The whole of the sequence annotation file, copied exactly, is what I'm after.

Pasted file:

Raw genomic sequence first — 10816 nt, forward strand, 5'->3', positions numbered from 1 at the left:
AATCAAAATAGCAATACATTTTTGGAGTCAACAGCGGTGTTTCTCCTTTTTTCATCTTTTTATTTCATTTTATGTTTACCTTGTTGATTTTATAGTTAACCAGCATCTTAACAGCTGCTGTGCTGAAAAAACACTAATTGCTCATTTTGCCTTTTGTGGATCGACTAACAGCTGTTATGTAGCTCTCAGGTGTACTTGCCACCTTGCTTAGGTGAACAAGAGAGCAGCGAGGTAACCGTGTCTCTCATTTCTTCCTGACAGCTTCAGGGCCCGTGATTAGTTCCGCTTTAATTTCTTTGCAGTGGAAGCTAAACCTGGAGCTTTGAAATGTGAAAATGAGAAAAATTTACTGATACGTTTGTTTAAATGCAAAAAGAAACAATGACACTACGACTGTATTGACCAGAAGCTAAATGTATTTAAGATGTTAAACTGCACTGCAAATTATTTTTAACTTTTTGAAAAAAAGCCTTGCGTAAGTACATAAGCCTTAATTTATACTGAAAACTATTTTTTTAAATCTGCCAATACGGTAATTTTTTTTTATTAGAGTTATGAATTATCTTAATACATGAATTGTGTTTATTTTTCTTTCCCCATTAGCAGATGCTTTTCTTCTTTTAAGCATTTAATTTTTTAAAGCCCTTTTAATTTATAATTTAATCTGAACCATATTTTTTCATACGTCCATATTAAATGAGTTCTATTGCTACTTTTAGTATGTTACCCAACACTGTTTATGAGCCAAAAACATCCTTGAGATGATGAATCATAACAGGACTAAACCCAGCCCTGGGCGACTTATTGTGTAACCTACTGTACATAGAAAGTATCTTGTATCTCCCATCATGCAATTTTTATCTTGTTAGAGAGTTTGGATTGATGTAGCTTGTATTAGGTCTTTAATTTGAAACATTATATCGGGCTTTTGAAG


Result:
Raw genomic sequence first — 10816 nt, forward strand, 5'->3', positions numbered from 1 at the left:
AATCAAAATAGCAATACATTTTTGGAGTCAACAGCGGTGTTTCTCCTTTTTTCATCTTTTTATTTCATTTTATGTTTACCTTGTTGATTTTATAGTTAACCAGCATCTTAACAGCTGCTGTGCTGAAAAAACACTAATTGCTCATTTTGCCTTTTGTGGATCGACTAACAGCTGTTATGTAGCTCTCAGGTGTACTTGCCACCTTGCTTAGGTGAACAAGAGAGCAGCGAGGTAACCGTGTCTCTCATTTCTTCCTGACAGCTTCAGGGCCCGTGATTAGTTCCGCTTTAATTTCTTTGCAGTGGAAGCTAAACCTGGAGCTTTGAAATGTGAAAATGAGAAAAATTTACTGATACGTTTGTTTAAATGCAAAAAGAAACAATGACACTACGACTGTATTGACCAGAAGCTAAATGTATTTAAGATGTTAAACTGCACTGCAAATTATTTTTAACTTTTTGAAAAAAAGCCTTGCGTAAGTACATAAGCCTTAATTTATACTGAAAACTATTTTTTTAAATCTGCCAATACGGTAATTTTTTTTTATTAGAGTTATGAATTATCTTAATACATGAATTGTGTTTATTTTTCTTTCCCCATTAGCAGATGCTTTTCTTCTTTTAAGCATTTAATTTTTTAAAGCCCTTTTAATTTATAATTTAATCTGAACCATATTTTTTCATACGTCCATATTAAATGAGTTCTATTGCTACTTTTAGTATGTTACCCAACACTGTTTATGAGCCAAAAACATCCTTGAGATGATGAATCATAACAGGACTAAACCCAGCCCTGGGCGACTTATTGTGTAACCTACTGTACATAGAAAGTATCTTGTATCTCCCATCATGCAATTTTTATCTTGTTAGAGAGTTTGGATTGATGTAGCTTGTATTAGGTCTTTAATTTGAAACATTATATCGGGCTTTTGAAG